Monday, 4 December 2017

Patrick Aventurier | The Ma Song

Photo © Patrick Aventurier | All Rights Reserved
Having attended the Nine Emperor Gods festival's celebrations in Kuala Lumpur last month, I was interested to discover a gallery of 50 portraits of The Ma Song by French photographer Patrick Aventurier (which were in all probability taken during the festival in Phuket, and known there as the Vegetarian festival. 

My own experience at the Nine Emperor Gods festival in Ampang was very much milder than what these portraits depict....but let's start with what the festival is all about. 

The Nine Emperor Gods Festival is a nine-day Taoist celebration beginning on the eve of 9th lunar month of the Chinese calendar, and celebrates this community's belief that abstinence from meat and various stimulants during the ninth lunar month of the Chinese calendar will help them obtain good health, peace of mind, as well as spiritual cleansing. Its sacred rituals grant good fortune on those who observe this rite.

In accordance with the traditions, many religious devotees will perform ritualized mutilation upon themselves and one another (always consensual). 

The Ma Song are the people (usually men) who invite the spirits of gods to possess their bodies. Only pure, unmarried men or women without families of their own can become Ma Song. At the temples, they must first undergo a series of rituals to protect them for the duration of the festival, during which flagellation and self-mutilation is practiced. This ritualistic tradition doesn't exist in China and is believed to have been adopted from the Indian festival of Thaipusam.

Notwithstanding, it's said that the Ma Song follow a Chinese logic of fair trade: they volunteer their bodies to be used by the gods in exchange for being kept alive through the gods’ use of their bodies in the future.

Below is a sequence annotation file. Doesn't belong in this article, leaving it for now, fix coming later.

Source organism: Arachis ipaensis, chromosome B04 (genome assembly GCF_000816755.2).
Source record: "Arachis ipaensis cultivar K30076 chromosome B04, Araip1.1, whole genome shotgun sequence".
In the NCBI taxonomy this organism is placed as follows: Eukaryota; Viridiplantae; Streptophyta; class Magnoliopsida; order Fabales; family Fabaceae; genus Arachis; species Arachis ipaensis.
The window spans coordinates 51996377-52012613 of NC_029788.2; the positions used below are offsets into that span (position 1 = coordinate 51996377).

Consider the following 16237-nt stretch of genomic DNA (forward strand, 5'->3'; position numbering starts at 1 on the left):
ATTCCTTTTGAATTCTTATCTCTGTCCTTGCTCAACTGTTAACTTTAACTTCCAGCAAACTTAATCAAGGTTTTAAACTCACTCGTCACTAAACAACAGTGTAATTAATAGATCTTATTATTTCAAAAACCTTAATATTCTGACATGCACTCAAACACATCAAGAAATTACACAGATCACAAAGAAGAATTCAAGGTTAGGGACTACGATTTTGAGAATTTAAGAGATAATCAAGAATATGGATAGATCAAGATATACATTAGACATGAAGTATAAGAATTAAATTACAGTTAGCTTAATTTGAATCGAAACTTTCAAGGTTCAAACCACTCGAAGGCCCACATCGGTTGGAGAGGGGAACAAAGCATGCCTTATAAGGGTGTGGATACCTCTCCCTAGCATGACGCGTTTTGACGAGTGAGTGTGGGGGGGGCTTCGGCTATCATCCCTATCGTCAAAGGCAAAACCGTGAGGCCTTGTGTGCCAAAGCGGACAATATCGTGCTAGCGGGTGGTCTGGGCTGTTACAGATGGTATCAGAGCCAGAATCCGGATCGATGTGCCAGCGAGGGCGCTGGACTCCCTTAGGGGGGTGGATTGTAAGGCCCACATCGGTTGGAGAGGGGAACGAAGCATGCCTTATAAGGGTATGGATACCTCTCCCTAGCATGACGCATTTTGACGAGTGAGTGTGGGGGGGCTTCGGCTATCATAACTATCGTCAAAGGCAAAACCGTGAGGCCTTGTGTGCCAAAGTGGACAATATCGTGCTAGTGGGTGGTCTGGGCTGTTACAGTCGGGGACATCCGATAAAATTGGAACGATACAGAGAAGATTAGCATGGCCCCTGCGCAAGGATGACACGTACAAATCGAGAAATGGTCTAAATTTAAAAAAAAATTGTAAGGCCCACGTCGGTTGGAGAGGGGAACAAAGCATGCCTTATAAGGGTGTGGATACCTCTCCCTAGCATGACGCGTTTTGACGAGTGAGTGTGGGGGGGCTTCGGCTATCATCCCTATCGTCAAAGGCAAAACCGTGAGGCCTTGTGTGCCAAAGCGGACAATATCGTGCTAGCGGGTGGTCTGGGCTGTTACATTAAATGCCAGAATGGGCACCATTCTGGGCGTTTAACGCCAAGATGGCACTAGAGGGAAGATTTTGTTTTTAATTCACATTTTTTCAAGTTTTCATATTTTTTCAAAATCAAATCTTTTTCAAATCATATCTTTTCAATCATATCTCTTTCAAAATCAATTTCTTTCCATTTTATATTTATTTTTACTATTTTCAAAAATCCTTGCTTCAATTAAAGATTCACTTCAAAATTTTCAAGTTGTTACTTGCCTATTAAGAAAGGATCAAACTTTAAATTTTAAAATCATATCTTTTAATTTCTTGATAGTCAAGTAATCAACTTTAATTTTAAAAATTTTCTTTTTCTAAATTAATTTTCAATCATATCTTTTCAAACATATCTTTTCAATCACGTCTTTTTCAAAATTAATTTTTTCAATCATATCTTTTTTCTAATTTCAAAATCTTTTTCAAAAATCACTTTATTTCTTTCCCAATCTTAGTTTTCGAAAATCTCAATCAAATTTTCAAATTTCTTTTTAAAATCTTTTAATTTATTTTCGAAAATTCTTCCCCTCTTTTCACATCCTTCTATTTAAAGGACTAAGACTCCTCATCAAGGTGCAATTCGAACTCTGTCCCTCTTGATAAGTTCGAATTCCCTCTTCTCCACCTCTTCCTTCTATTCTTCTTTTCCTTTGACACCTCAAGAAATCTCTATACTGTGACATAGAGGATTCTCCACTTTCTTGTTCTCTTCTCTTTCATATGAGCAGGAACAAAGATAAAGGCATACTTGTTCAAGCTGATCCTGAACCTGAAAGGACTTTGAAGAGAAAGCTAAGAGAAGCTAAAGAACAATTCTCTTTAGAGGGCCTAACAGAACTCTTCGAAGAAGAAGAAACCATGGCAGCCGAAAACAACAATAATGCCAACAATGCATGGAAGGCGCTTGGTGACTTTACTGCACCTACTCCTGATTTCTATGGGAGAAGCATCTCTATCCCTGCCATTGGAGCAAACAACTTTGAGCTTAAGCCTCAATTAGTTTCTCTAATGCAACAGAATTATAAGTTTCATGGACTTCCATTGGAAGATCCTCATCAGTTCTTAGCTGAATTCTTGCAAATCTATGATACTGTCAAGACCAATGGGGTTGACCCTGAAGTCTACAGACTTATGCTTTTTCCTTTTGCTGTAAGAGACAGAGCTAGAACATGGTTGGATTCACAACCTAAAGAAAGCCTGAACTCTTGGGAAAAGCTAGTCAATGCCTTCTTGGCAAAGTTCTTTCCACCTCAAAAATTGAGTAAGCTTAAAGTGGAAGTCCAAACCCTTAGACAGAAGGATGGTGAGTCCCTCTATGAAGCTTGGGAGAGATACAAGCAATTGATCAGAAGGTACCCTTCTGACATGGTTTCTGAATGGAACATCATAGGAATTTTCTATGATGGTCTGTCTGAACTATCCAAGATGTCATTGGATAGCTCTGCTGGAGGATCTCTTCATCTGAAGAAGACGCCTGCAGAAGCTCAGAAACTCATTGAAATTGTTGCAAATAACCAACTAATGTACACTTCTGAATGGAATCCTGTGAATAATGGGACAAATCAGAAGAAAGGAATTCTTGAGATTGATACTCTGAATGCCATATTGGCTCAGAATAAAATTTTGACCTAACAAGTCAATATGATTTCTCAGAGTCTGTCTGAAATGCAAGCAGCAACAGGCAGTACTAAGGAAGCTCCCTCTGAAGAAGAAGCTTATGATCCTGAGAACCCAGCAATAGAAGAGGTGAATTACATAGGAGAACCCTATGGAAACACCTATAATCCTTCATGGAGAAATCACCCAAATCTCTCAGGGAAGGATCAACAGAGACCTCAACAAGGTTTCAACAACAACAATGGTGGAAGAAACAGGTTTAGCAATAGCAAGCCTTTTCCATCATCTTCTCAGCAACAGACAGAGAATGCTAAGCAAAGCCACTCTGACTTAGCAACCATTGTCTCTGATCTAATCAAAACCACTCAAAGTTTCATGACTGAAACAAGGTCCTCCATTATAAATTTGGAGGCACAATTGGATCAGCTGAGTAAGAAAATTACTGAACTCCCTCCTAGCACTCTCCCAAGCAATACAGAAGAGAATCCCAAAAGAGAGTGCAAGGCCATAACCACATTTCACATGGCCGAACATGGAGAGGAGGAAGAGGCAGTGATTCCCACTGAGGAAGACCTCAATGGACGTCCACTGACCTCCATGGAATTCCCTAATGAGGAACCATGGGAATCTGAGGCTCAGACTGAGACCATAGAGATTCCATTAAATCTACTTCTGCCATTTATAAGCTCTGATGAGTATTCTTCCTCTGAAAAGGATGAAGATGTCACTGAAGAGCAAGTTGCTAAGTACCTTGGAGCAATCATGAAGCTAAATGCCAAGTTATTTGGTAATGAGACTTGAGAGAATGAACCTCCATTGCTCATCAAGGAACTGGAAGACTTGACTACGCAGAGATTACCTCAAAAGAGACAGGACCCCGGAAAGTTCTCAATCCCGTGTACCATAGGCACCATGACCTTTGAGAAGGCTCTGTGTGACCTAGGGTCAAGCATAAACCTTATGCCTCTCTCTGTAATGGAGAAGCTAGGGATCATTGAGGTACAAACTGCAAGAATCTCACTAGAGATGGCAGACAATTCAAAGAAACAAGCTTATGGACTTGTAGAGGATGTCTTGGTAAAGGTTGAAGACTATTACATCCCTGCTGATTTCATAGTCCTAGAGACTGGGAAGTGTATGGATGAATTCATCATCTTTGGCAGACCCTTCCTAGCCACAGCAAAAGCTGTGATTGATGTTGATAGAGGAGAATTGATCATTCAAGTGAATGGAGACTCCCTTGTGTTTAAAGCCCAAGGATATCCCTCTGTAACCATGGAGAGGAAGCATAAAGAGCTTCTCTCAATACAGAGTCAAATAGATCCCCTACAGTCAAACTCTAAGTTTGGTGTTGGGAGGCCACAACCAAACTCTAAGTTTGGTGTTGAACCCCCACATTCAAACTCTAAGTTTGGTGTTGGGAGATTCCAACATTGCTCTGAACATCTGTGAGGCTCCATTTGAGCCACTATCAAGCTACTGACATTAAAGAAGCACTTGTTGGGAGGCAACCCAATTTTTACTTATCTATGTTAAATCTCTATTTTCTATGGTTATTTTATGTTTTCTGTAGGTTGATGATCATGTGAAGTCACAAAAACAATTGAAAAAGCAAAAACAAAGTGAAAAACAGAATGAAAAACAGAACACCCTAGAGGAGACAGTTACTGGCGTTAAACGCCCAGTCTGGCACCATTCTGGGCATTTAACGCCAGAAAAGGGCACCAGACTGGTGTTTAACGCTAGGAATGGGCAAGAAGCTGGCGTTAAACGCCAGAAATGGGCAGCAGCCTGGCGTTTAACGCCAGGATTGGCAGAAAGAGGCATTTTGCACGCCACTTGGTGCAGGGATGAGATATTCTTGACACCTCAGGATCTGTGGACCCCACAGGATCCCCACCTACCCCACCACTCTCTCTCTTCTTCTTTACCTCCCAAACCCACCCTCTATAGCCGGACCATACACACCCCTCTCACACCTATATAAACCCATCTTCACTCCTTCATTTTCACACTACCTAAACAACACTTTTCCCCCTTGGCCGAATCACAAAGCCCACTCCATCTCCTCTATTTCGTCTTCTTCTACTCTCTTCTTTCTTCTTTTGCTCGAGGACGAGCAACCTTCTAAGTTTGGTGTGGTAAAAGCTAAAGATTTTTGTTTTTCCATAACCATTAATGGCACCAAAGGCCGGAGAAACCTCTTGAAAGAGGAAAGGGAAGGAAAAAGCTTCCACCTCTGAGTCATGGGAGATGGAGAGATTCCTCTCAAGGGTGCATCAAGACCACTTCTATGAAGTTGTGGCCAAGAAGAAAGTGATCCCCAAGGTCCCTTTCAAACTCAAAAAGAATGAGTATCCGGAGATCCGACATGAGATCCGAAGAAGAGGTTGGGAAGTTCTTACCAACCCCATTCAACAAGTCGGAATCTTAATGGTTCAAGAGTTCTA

Patrick Aventurier is a French photographer/photojournalist with Gamma. He covered conflicts in Lebanon, Israel, Cambodia, Myanmar, North Korea, Indonesia, Philippines, Somalia, Kosovo, and Afghanistan. He is the recipient of a number of awards and recognitions ranging from World Press 1988, a UNESCO award, War Correspondents Prize in Bayeux, and many others.

Note: I seldom -if ever- post commentary from readers, however I make an exception for photographer Cheryl Hoffman, a friend, a long time resident of Kuala Lumpur and an expert in the local cultures of Malaysia, including Taoist rituals and their significance.

Edited for space reason, here's what Cheryl wrote on my Facebook page about The Ma Song blog post:

"The sensationalism of the Vegetarian Festival has removed it almost entirely from the intent of the Nine Emperor Gods Festival. The festival is intended to bring the forces of yin and yang into balance in order to provide for the health of the people. Yes, within Taoism there is a purpose for spirit mediums to show the power of their connection to the gods and sometimes that involves some kind of self-mutilation (or something that looks like self-mutilation but isn't). The antics played out by the Thai spirit mediums are unnecessary to achieve that. It's a circus really. And I don't know why the connection to Thaipusam keeps coming up. I think that increasing extremism amongst Chinese spirit mediums is based in Thailand and trickling into Malaysia. What's happening in Thailand is off the charts compared to the Hindu/Thaipusam version. Piercings for the puja of Thaipusam are undertaken as vows of silence mostly, even in their extremes. There has been increasing sensationalism around Thaipusam at Batu Caves and other places in the past decade. 

(Although) Patrick's portraits are good and they make me sad to think about the young people who are under pressure to do this kind of thing to make an impression and a living."